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Proplised mesh floor

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House Bee

Joined: 30 Jun 2014
Posts: 11
Location: somerset, uk

PostPosted: Sun Apr 19, 2015 6:33 pm    Post subject: Proplised mesh floor Reply with quote

We received a swarm last May which did really well all through last summer and seems to be coming through the winter in fine shape. We built our tbh to Phil's original design (mesh floor with hinged solid floor). Last summer they started to propolise the mesh floor. We figured they thought it was too drafty so we closed the floor door. We has a quick peek at them a week or so ago and noticed that they have put a complete thick solid layer of propolis on the floor.

Has anyone else experienced this?

We also seem to have a black substance on the inside walls where the bees were - but not after the follower board, where they weren't living in the winter. I am concerned it may be mould caused by them closing up the source of ventilation.

The bees look so healthy and are very active, plenty of brood and some drone cells seen, honey stores available and loads of pollen being harvested so we are a bit perplexed!!
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Foraging Bee

Joined: 16 Jun 2013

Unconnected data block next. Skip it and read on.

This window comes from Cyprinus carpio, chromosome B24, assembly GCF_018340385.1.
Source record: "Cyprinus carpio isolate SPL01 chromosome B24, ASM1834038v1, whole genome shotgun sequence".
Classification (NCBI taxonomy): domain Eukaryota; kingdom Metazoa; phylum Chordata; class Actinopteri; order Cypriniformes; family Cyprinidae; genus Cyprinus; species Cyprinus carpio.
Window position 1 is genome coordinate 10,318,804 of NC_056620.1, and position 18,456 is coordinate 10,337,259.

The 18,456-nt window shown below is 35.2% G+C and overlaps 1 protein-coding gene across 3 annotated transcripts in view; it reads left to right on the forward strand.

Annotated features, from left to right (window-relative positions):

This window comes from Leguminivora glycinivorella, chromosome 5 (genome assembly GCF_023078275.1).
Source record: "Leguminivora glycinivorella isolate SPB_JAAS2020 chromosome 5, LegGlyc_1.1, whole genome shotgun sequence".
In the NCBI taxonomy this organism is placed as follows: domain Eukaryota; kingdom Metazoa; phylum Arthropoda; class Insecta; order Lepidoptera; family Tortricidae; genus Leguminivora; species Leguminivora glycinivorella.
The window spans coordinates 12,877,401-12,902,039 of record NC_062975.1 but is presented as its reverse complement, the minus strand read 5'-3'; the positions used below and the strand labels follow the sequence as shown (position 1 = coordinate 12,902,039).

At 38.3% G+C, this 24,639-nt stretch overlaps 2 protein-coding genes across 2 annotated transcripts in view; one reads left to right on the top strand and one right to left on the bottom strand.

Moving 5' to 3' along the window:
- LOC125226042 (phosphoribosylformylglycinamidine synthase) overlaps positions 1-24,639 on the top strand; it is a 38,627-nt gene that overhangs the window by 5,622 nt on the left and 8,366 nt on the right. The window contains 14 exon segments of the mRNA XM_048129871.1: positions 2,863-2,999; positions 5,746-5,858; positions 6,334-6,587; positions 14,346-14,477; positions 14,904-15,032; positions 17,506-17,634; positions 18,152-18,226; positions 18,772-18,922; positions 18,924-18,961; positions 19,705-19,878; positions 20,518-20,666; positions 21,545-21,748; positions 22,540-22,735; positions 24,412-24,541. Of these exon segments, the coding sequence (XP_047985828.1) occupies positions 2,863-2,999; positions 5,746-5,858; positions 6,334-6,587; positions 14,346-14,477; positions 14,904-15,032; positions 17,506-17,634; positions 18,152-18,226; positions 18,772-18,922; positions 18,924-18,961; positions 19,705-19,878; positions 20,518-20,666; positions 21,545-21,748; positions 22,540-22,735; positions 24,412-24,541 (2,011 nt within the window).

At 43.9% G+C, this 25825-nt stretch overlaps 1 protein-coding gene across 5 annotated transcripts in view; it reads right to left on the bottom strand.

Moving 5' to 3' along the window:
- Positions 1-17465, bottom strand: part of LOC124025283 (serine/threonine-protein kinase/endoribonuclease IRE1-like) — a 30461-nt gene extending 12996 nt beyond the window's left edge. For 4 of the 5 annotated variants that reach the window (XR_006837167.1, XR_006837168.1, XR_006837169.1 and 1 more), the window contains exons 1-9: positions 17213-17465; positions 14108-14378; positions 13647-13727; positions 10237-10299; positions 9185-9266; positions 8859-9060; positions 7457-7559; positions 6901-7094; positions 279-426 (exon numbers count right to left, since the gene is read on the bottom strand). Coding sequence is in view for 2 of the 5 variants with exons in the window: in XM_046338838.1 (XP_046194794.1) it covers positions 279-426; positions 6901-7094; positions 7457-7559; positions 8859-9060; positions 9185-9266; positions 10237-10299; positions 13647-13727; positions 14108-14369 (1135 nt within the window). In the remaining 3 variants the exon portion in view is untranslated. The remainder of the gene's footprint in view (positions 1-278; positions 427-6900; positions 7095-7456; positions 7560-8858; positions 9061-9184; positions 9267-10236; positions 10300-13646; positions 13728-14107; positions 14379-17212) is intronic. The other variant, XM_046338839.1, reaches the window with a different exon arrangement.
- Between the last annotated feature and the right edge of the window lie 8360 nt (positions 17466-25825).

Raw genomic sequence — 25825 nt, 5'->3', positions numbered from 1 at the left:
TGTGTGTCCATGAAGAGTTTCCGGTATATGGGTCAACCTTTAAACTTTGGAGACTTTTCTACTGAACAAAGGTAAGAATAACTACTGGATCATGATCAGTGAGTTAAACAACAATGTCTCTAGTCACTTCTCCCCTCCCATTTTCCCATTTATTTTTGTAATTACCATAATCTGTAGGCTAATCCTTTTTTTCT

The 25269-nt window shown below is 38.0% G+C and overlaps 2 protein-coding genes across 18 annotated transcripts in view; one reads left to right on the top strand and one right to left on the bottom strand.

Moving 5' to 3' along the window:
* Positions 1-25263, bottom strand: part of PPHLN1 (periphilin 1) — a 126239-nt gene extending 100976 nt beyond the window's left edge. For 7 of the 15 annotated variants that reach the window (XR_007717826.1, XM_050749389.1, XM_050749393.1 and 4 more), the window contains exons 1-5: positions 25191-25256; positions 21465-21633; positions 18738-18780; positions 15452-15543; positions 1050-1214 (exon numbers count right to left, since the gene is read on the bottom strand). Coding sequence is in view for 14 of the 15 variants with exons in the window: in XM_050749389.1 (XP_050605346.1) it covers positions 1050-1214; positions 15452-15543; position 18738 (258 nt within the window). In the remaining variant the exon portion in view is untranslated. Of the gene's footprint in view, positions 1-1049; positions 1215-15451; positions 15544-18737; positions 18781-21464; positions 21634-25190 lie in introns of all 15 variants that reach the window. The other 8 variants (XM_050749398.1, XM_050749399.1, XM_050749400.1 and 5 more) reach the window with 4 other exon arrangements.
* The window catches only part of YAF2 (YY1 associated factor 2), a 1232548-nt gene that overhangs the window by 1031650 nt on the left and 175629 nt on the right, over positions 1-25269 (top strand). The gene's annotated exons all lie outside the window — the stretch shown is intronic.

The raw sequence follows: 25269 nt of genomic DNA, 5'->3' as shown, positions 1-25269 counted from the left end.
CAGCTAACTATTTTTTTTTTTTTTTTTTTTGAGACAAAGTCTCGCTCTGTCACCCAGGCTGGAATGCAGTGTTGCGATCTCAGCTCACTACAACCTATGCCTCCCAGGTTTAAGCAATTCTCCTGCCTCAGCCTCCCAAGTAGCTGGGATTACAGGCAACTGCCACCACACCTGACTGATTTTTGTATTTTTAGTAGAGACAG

Posts: 107
Location: UK, Cambridge, Milton

PostPosted: Mon Apr 20, 2015 11:45 pm    Post subject: Reply with quote

Parts of my stainless steel mesh floors are blocked up - not the entire floor, but patches. I don't really worry about it - still plenty clear areas for mites to fall through and be counted, but I might aim to remove the floors at some point and clean them up (expect washing soda - sodium carbonate - will shift it). I intend to construct my next hives with the floor easier to remove. Perhaps blocking up the floor is just a characteristic of your colony - one of mine deposits 'stuff' all over the observation window, while the other doesn't.

Similarly, I think the walls of my hives tend to have some black mould - I don't think it's anything to worry about. Have you any reason to worry about a bit of black mould? Some combs of honey remote from cluster have some mould too, but I expect the expanding bees will sort it out.
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Quality Top Bar Hives by Andrew Vidler

Conserving wild bees

Research suggests that bumble bee boxes have a very low success rate in actually attracting bees into them. We find that if you create an environment where first of all you can attract mice inside, such as a pile of stones, a drystone wall, paving slabs with intentionally made cavities underneath, this will increase the success rate.

Most bumble bee species need a dry space about the size a football, with a narrow entrance tunnel approximately 2cm in diameter and 20 cm long. Most species nest underground along the base of a linear feature such as a hedge or wall. Sites need to be sheltered and out of direct sunlight.

There is a spectacular display of wild bee hotels here

More about bumblebees and solitary bees here

Information about the Tree Bumblebee (Bombus hypnorum)

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See beekeeping books for details and links to ebook versions.